There Are No Lazy Students (WIL #8)

How many lazy students have you known? How many stupid students? Maybe none. I’ve never known anyone, student or not, that I was convinced was lazy, and very few I was confident were stupid. Laziness sounds like a fundamental aspect of a person’s character. But how can you know that, especially about someone you’ve known only in the context of school? A much better way to think about someone that doesn’t want to work on whatever they’re supposed to be doing is just that they’re unmotivated. One very experienced teacher I made this argument to commented that “even the laziest people I have known were willing to work hard on things that interested them, and I suspect more than a few were depressed or discouraged.” It may not be possible to motivate students to do what you want them to do, but once you decide they’re lazy or dumb, you’re already most of the way to giving up on them. That’s an easy out for the teacher—too easy.

I think this is a really important point. As just one example, how about an exceptionally talented student who doesn’t work in class simply because the material is too easy and they’re bored stiff? This is important both because it may well be more common than educators realize (how can anyone know?) and because it’s particularly unfortunate to lose talented students for no good reason. Yes, little Ina Albertstein might truly be lazy or stupid, but probably not. As her teacher, it’s not likely you’ll ever know for sure, and assuming she is has far more potential to hurt than to help.


Students really are responsible for their own learning (WIL #1)

It’s time for me to start justifying the “What I Learned” part of the title of this blog. I’ve written an article with a similar title, namely “Thoughts on Teaching: What I Learned about Why My Students Didn’t Learn More“, centered on a list of 10 specific things I learned. Below is number 1. I’ll post the other nine in the near future.

It’s important to note that in some sense I knew most of these things very early, certainly after my first month of student teaching; but I didn’t know any of them deeply enough to apply them effectively. By the time I started this essay, 18 months later, I could apply all of them (pant, pant). In addition to the education courses I took and my experience in the classroom, I learned a great deal from outside reading, especially the superb books by Polya (1957), Holt (1982), and Lockhart (2009), the latter with its scathing and eloquent critique of math-education practice.

Naturally, these ideas don’t apply equally to students of all ages; in general, the younger the students, the more relevant they are.

And without further ado, here’s the first thing I learned.

1. To a great extent, students really are responsible for their own learning. To be crystal clear, I mean that students are in control more than anyone else is—certainly more than their teacher—of how much and what they learn. This may be the single most important thing I learned. This idea can be paraphrased in many ways, for example, a statement that’s often attributed to Einstein: “I never teach my pupils; I only attempt to provide the conditions in which they can learn” , and Holt’s (1982) statement:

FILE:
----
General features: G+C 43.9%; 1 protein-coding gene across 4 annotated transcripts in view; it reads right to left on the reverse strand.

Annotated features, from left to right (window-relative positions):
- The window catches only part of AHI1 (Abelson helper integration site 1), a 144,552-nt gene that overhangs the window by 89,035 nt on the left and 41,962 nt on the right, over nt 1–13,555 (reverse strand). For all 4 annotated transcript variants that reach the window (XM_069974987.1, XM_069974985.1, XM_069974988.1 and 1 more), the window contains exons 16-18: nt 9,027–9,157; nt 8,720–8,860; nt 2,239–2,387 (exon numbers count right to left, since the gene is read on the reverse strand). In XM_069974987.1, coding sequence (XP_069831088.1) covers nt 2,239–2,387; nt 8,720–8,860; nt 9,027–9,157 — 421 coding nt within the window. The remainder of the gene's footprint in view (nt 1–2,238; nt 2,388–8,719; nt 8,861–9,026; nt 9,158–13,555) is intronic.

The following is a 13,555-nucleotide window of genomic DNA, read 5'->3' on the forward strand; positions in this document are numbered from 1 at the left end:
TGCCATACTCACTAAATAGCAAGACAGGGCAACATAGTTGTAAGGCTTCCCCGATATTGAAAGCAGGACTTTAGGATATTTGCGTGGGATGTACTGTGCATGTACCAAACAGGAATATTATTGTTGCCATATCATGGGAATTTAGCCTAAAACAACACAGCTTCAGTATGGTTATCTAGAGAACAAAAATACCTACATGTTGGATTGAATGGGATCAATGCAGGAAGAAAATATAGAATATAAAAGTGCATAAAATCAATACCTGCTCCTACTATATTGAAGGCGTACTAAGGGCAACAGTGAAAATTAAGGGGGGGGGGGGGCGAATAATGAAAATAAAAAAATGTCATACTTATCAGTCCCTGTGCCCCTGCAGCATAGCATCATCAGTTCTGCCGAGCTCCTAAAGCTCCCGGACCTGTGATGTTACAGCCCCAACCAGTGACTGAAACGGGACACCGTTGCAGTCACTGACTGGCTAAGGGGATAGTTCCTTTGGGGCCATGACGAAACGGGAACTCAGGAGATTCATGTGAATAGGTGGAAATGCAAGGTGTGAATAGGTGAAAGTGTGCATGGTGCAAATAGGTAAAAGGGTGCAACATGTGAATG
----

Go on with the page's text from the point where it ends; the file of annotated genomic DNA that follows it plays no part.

“I doubt very much if it is possible to teach anyone to understand anything, that is, to see how various parts relate to other parts, to have a model of the structure in one’s mind. We can give other people names, and lists, but we cannot give them mental structures; they must build their own.”

But I’ve tended to feel that, if the students aren’t learning, it’s “my fault”, and one day last fall, I said something to a far more experienced instructor that made that clear to her. She told me in no uncertain terms that it was a mistake to have that attitude, but I still didn’t get it. Last spring, I taught high-school math as a maternity-leave replacement. Near the end of my time there, a class (Honors Algebra II) went especially poorly one day, and I thought of five or six reasons why. All or nearly all were things I’d done or failed to do. The next day, before that class, I talked to Mrs. W., the teacher next door, about my frustration that students weren’t “getting” what I was teaching, and that very few were taking advantage of my repeated offers of help outside class. To my amazement, she told me that Mrs. P. (the teacher I was filling in for) typically had 10 or 15 students in her room getting help before school! Hearing this, I suddenly realized that my teaching was by no means the only reason my students were having trouble. I might have one student come in before school and one after school, and often not even that. But clearly they weren’t coming in outside of class because they weren’t motivated; wasn’t this in itself a problem with my teaching? It’s hard to tell, but—being as honest as possible—I’d say it was mostly because of factors that I couldn’t control, for example, the temporary nature of my position. (I told my class what Mrs. W. had said and again urged them to get help from me outside of class; I didn’t see any increase in help seekers, but I felt considerably better about my teaching after that.)
Thus, the question above “Did I teach the average student as much as Mrs. P. would have?” is seriously misleading. A better question is “Did the average student learn as much as they would have with Mrs. P.?” The answer is almost certainly no, but there were mitigating circumstances.


Holt, John (1982). How Children Fail, revised ed.  Addison-Wesley.

Lockhart, Paul (2009). A Mathematician’s Lament. New York: Bellevue Literary Press. Part I of the book (the “Lament” proper) retrieved May 4, 2012, from the World Wide Web:

Polya, George (1957). How to Solve It, 2nd ed.  Princeton University Press.